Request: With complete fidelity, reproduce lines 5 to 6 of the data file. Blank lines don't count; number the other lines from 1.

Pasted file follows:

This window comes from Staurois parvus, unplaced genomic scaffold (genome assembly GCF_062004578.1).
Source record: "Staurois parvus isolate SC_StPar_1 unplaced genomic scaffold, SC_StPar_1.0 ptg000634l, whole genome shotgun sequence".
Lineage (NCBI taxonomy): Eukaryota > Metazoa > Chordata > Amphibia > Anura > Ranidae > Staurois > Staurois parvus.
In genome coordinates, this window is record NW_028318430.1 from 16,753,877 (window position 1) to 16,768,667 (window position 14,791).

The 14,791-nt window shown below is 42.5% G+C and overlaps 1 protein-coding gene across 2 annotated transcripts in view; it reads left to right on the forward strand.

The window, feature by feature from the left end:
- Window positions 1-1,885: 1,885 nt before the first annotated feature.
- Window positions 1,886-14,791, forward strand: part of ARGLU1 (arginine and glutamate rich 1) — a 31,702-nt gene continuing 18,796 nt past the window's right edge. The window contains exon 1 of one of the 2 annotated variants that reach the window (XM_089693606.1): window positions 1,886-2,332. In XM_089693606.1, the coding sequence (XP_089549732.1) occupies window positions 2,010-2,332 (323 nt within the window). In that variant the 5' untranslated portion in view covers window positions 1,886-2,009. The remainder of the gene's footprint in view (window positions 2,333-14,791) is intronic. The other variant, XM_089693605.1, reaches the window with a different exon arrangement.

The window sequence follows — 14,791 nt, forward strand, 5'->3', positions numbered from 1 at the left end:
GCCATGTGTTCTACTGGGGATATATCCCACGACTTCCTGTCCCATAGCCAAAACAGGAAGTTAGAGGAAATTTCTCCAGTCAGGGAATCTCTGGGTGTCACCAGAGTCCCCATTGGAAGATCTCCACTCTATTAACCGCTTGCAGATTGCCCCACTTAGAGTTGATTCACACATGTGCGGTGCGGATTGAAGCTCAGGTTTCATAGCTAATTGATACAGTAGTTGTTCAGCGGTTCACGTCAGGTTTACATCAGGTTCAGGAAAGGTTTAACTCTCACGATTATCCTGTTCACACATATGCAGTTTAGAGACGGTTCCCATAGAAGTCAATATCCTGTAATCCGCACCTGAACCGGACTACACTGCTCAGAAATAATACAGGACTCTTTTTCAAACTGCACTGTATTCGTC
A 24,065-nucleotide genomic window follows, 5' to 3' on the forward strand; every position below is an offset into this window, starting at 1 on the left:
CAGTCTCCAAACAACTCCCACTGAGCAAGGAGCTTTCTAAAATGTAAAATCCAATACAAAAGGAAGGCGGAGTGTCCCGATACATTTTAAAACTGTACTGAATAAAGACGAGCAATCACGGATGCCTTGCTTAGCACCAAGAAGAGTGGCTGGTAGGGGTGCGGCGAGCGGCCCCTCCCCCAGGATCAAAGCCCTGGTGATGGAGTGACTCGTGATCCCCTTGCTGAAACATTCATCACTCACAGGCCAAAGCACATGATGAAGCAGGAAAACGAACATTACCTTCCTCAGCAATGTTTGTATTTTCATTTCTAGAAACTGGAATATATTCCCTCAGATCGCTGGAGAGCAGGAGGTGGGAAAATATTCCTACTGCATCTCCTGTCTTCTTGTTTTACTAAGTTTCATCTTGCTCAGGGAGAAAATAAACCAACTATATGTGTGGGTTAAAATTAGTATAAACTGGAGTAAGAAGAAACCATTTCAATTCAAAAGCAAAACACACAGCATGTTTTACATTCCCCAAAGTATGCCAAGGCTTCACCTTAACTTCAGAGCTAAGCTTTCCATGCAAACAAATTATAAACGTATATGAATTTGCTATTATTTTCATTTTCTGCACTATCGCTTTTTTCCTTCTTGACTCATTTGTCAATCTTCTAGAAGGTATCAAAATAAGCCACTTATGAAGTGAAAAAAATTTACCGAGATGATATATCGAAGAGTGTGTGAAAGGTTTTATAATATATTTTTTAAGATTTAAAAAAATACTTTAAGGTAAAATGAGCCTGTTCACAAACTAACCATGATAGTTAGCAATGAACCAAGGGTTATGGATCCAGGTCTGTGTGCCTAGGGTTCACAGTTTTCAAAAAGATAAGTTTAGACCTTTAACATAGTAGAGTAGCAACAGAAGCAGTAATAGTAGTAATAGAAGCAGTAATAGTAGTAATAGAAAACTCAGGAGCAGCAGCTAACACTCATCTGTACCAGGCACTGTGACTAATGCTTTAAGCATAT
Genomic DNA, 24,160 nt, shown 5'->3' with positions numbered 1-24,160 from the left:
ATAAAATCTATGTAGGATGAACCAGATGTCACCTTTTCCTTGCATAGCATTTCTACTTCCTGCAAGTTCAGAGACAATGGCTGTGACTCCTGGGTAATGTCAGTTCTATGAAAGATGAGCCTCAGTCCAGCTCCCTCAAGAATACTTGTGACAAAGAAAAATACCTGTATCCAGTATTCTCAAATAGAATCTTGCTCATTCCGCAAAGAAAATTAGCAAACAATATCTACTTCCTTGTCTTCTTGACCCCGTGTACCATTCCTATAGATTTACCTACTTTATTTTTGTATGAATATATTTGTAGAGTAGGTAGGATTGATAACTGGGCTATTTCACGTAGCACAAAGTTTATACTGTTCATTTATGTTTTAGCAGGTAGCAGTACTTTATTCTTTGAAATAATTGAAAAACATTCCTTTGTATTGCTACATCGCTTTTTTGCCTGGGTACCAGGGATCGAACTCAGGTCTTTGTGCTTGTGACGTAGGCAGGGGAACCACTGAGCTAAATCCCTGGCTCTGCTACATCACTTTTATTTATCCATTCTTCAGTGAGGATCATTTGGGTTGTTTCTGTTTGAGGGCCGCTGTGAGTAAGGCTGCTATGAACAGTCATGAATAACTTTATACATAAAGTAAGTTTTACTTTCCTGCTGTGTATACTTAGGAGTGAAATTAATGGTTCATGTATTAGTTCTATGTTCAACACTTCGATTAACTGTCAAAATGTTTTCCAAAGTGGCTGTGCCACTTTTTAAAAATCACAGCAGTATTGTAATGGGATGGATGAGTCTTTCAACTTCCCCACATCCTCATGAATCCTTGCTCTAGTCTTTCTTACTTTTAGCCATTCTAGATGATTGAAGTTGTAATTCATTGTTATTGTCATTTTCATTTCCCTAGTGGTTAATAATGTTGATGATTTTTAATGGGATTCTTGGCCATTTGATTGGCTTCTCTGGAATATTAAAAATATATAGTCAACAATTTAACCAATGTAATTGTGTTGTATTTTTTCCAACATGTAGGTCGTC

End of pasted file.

The 14,791-nt window shown below is 42.5% G+C and overlaps 1 protein-coding gene across 2 annotated transcripts in view; it reads left to right on the forward strand.

The window, feature by feature from the left end: